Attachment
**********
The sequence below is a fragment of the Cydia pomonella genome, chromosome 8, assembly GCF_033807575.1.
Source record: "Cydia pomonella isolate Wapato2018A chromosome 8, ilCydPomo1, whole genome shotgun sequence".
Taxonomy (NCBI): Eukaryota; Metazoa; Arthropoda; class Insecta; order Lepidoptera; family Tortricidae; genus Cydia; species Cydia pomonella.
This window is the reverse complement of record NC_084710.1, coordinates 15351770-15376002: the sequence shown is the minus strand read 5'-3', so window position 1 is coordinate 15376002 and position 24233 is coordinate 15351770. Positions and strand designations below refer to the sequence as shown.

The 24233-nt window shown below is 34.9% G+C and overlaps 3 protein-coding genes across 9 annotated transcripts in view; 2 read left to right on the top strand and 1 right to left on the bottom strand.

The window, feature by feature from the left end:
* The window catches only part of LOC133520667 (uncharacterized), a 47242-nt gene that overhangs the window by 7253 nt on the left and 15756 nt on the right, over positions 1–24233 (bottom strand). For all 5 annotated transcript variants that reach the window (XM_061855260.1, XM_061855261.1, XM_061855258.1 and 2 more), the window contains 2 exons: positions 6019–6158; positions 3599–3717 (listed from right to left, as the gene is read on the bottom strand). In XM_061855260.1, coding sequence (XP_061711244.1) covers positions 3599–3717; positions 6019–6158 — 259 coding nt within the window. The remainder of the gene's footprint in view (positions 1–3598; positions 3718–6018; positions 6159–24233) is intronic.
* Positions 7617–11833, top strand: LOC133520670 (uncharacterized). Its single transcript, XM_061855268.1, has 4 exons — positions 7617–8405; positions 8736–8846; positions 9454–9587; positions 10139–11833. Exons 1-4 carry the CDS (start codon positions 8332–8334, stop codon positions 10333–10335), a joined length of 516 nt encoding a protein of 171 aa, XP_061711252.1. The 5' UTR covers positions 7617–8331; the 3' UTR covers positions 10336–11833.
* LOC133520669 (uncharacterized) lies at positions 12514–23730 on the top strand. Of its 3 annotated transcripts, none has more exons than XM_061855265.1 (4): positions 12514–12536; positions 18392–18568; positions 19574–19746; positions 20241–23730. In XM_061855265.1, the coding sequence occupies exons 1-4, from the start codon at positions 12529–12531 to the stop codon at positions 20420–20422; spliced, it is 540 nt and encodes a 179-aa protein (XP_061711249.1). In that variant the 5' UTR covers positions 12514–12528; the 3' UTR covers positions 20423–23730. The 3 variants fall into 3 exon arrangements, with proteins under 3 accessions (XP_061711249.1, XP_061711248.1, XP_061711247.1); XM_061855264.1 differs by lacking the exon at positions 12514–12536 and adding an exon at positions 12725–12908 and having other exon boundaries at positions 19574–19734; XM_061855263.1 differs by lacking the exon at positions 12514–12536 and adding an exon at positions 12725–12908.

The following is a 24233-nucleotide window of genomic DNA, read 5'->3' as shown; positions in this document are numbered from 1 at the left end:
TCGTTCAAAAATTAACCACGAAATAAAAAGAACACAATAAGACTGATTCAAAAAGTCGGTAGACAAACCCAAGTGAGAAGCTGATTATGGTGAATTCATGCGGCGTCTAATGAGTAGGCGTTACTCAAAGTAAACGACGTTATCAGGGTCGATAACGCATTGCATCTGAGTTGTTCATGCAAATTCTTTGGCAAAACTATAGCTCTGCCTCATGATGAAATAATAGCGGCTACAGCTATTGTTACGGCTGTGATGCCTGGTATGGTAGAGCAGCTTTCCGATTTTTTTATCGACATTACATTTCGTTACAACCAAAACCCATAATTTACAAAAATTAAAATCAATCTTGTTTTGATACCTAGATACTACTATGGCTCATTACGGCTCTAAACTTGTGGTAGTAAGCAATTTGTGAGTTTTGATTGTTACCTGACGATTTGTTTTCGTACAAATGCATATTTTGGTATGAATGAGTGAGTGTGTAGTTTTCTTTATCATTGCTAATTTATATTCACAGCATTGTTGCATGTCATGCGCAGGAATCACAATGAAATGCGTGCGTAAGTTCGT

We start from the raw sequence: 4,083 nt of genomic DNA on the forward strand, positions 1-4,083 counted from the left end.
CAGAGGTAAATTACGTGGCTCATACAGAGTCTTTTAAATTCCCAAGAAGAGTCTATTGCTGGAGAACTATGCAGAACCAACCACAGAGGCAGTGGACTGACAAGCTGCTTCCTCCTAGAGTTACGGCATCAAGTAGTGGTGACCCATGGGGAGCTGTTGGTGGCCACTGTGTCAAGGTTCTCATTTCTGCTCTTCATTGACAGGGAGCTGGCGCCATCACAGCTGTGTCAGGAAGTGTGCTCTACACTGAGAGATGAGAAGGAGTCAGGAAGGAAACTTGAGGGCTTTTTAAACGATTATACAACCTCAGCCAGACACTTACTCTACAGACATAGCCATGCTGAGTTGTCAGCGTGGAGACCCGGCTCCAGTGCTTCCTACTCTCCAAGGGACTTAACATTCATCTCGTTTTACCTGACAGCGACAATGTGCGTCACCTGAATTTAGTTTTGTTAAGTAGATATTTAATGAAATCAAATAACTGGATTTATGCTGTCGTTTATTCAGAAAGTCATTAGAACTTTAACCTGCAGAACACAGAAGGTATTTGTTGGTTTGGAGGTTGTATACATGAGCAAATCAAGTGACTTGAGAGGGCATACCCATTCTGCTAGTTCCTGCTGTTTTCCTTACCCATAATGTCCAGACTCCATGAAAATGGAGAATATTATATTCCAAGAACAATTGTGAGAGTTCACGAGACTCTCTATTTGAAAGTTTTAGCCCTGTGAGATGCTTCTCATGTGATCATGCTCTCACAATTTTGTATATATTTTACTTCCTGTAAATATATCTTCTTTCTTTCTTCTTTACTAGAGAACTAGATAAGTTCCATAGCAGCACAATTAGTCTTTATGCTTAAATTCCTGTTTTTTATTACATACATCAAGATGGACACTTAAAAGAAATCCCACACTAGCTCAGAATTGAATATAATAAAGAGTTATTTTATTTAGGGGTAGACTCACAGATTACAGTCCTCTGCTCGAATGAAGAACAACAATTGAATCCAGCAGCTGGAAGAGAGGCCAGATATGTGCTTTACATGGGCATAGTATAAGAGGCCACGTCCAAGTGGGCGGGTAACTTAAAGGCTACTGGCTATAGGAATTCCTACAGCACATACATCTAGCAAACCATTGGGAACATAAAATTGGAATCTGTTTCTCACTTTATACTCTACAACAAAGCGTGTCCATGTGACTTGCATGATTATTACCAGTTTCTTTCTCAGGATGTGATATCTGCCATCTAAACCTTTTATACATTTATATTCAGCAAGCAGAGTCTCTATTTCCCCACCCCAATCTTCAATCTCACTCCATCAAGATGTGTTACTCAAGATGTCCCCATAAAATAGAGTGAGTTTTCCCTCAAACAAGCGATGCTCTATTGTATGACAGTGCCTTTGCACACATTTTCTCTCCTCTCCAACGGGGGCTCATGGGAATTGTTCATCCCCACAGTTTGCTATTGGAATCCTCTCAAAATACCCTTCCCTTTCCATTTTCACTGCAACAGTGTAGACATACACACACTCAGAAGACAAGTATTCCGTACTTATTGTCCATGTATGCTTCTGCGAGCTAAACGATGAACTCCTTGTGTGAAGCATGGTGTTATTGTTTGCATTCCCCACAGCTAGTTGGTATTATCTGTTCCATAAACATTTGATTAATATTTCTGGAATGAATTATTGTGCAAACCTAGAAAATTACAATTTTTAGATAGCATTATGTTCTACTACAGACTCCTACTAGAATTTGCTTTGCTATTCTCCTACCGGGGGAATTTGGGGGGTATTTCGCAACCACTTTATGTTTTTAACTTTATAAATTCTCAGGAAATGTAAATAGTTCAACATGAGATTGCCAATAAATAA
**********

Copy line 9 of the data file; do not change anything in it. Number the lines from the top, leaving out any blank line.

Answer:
* LOC133520669 (uncharacterized) lies at positions 12514–23730 on the top strand. Of its 3 annotated transcripts, none has more exons than XM_061855265.1 (4): positions 12514–12536; positions 18392–18568; positions 19574–19746; positions 20241–23730. In XM_061855265.1, the coding sequence occupies exons 1-4, from the start codon at positions 12529–12531 to the stop codon at positions 20420–20422; spliced, it is 540 nt and encodes a 179-aa protein (XP_061711249.1). In that variant the 5' UTR covers positions 12514–12528; the 3' UTR covers positions 20423–23730. The 3 variants fall into 3 exon arrangements, with proteins under 3 accessions (XP_061711249.1, XP_061711248.1, XP_061711247.1); XM_061855264.1 differs by lacking the exon at positions 12514–12536 and adding an exon at positions 12725–12908 and having other exon boundaries at positions 19574–19734; XM_061855263.1 differs by lacking the exon at positions 12514–12536 and adding an exon at positions 12725–12908.